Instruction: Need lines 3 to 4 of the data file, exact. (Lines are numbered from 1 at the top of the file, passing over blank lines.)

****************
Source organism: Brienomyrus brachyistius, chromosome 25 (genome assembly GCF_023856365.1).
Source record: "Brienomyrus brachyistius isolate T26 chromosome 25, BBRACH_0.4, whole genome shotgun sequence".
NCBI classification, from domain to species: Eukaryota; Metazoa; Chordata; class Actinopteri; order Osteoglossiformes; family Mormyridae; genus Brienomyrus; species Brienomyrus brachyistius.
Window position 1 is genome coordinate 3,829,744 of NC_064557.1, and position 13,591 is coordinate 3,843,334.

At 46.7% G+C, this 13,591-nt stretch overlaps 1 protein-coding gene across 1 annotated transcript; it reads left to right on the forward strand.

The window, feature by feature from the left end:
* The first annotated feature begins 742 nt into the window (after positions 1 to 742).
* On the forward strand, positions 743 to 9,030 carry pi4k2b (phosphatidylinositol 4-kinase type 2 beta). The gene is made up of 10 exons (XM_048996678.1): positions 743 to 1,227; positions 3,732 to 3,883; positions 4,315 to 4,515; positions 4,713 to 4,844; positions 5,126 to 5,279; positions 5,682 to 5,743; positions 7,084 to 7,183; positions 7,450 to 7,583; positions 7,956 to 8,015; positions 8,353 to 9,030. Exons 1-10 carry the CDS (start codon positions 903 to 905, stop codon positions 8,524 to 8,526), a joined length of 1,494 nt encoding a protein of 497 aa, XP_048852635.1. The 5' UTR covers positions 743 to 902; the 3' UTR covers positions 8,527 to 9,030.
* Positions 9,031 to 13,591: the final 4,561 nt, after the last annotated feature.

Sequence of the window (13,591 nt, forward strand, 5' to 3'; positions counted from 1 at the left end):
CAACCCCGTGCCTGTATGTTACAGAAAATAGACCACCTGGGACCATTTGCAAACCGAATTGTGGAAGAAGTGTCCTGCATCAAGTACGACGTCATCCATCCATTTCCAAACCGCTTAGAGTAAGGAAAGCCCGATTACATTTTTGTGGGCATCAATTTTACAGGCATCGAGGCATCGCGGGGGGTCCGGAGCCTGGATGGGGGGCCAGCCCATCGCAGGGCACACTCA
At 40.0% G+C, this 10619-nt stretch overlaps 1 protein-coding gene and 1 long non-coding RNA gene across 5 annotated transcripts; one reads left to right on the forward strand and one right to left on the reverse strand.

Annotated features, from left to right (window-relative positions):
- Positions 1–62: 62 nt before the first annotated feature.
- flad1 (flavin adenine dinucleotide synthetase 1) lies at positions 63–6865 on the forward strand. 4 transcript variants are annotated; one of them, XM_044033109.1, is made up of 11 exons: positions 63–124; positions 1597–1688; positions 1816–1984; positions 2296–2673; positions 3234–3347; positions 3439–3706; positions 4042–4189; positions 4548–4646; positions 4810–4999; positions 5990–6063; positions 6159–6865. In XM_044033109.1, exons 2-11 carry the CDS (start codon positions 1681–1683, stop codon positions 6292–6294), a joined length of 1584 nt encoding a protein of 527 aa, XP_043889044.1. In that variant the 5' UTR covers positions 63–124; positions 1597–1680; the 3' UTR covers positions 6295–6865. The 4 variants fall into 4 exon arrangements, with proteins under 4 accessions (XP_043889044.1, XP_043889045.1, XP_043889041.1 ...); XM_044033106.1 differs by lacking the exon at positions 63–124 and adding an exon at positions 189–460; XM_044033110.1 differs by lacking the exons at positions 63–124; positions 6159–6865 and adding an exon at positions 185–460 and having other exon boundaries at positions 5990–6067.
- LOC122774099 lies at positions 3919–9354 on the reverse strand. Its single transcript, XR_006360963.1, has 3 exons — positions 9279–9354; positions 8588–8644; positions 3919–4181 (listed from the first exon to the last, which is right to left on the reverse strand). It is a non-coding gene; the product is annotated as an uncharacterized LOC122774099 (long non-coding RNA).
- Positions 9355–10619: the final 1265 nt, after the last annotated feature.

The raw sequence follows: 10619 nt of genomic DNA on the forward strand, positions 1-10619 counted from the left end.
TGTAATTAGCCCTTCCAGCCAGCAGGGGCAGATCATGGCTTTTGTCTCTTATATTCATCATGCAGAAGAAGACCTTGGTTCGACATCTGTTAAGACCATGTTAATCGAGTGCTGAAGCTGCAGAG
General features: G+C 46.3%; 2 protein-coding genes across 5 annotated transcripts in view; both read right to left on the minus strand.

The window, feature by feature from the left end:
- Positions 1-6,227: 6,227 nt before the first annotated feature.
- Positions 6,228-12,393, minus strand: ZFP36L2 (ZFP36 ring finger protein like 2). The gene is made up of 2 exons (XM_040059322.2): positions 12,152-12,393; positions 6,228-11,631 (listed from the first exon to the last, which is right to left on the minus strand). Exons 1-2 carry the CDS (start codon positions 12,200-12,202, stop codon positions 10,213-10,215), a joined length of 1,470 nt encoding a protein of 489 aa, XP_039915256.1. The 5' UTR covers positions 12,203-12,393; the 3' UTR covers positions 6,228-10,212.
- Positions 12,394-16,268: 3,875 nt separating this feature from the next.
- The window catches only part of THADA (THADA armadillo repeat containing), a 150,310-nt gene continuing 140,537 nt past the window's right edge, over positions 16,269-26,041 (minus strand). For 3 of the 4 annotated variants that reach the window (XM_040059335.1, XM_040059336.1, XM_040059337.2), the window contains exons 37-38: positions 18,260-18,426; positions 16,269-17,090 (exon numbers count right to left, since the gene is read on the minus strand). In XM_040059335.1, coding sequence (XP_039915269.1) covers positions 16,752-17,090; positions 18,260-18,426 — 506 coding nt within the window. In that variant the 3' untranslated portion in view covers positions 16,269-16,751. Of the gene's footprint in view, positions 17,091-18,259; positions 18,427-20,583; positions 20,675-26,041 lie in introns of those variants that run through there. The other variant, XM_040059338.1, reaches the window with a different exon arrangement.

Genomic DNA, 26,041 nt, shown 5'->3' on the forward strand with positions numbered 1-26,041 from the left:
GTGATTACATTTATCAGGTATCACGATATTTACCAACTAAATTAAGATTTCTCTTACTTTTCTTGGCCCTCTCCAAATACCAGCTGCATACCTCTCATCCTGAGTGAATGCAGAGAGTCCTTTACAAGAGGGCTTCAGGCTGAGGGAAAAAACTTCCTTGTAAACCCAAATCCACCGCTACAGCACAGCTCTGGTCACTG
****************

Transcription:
NCBI classification, from domain to species: Eukaryota; Metazoa; Chordata; class Actinopteri; order Osteoglossiformes; family Mormyridae; genus Brienomyrus; species Brienomyrus brachyistius.
Window position 1 is genome coordinate 3,829,744 of NC_064557.1, and position 13,591 is coordinate 3,843,334.